Cornel West Returns to Union Theological Seminary: “the institutional expression of my core identity as a prophetic Christian”


Dr. Cornel West (right) with Tavis Smiley

Cornel West, one of America’s most eminent public intellectuals, has had an eclectic and esteemed career as both an academic professor and a public author and commentator on issues ranging from race, democracy, religion, philosophy, and politics. It is a career that has taken him from teaching positions at Union Theological Seminary to Yale Divinity School, the University of Paris, Harvard University and Divinity School, and (most recently) Princeton, where years earlier – in 1980 – West earned his Ph.D., writing his dissertation on historicism and ethics in Marxist thought.

His Christian faith has always played a central role in West’s writings and activism, in his life as a person of deep faith who, as a young man, decided to get baptized and give his life to Christ, dedicating his commitments to the causes of peace and social justice. That is why West has made the decision of coming full circle in his teaching career and concluding it where it began: at the historic Union Theological Seminary of New York City. West will leave Princeton and return to Union this summer to teach courses in philosophy and Christian practice. He told the New York Times that Union is “the institutional expression of my core identity as a prophetic Christian.”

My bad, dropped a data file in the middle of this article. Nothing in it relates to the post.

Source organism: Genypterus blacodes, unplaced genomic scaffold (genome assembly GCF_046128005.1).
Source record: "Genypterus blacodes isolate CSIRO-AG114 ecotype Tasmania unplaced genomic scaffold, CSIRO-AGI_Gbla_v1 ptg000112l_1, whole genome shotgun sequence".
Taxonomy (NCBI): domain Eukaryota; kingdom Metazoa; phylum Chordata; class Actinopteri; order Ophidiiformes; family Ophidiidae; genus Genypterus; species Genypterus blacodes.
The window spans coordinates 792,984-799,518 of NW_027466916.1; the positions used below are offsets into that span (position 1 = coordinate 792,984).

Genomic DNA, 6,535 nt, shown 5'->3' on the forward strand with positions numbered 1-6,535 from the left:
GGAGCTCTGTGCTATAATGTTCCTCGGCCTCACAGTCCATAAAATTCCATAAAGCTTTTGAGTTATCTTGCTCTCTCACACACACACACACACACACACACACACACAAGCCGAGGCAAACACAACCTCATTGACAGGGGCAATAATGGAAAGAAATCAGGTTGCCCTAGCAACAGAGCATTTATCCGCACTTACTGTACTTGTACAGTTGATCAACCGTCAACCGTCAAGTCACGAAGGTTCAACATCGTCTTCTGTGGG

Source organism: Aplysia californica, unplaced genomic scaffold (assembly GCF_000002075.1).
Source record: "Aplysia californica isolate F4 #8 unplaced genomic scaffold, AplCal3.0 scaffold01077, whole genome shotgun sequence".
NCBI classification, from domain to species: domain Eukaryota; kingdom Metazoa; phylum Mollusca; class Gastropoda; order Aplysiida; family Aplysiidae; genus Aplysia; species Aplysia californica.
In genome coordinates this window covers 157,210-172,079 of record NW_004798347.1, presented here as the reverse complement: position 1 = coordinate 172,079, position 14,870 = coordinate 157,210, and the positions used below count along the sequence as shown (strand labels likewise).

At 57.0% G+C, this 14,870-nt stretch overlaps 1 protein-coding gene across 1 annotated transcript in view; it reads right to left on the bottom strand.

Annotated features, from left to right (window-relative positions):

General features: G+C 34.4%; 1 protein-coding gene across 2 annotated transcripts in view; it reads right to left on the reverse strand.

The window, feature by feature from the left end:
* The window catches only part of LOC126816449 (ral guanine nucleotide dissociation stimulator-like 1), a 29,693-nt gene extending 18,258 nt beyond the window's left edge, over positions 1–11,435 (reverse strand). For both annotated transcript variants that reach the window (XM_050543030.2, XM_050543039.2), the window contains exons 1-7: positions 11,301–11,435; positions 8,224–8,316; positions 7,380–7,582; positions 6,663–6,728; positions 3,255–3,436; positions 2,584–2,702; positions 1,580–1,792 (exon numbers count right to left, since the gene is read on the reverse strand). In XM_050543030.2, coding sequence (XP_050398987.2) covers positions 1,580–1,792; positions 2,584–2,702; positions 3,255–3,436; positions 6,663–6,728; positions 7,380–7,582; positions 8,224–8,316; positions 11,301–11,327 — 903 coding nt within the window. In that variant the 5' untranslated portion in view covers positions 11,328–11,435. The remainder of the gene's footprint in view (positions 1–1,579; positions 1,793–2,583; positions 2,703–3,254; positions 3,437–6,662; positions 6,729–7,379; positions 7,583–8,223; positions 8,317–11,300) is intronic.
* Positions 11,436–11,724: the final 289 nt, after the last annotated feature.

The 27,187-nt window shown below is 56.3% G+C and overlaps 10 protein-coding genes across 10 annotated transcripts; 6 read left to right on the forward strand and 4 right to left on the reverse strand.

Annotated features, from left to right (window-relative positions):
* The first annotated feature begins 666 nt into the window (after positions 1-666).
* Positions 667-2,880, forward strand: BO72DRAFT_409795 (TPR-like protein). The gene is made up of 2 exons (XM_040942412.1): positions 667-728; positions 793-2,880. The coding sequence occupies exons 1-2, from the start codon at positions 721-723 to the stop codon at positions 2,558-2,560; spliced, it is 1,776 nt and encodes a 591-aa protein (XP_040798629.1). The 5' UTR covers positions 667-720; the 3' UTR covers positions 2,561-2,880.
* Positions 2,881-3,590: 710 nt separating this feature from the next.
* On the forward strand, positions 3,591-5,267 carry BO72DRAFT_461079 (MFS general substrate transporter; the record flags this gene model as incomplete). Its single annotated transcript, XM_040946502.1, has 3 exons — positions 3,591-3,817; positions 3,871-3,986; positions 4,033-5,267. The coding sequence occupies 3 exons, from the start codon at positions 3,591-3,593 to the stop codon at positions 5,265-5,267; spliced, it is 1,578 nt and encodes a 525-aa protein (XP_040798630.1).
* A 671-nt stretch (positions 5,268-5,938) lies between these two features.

Union has had a rich history of being the home to intellectual giants of the Christian tradition; men and women who have often combined their scholarship with their Christian identity, their profession with their vocation. At Union, a professor’s faith is not checked at the door but constitutes an essential component of their work and scholarship, extending to an embodiment of activism that encapsulates a fullness of one’s life. Theologians who have taught at Union include such greats as Paul Tillich, systematic theologian and existentialist philosopher; Dietrich Bonhoeffer, the German theologian who was killed by the Nazis after being involved in an assassination attempt on Adolf Hitler’s life; and James H. Cone, the founder and (thus) godfather of black liberation theology who continues to teach at the Seminary.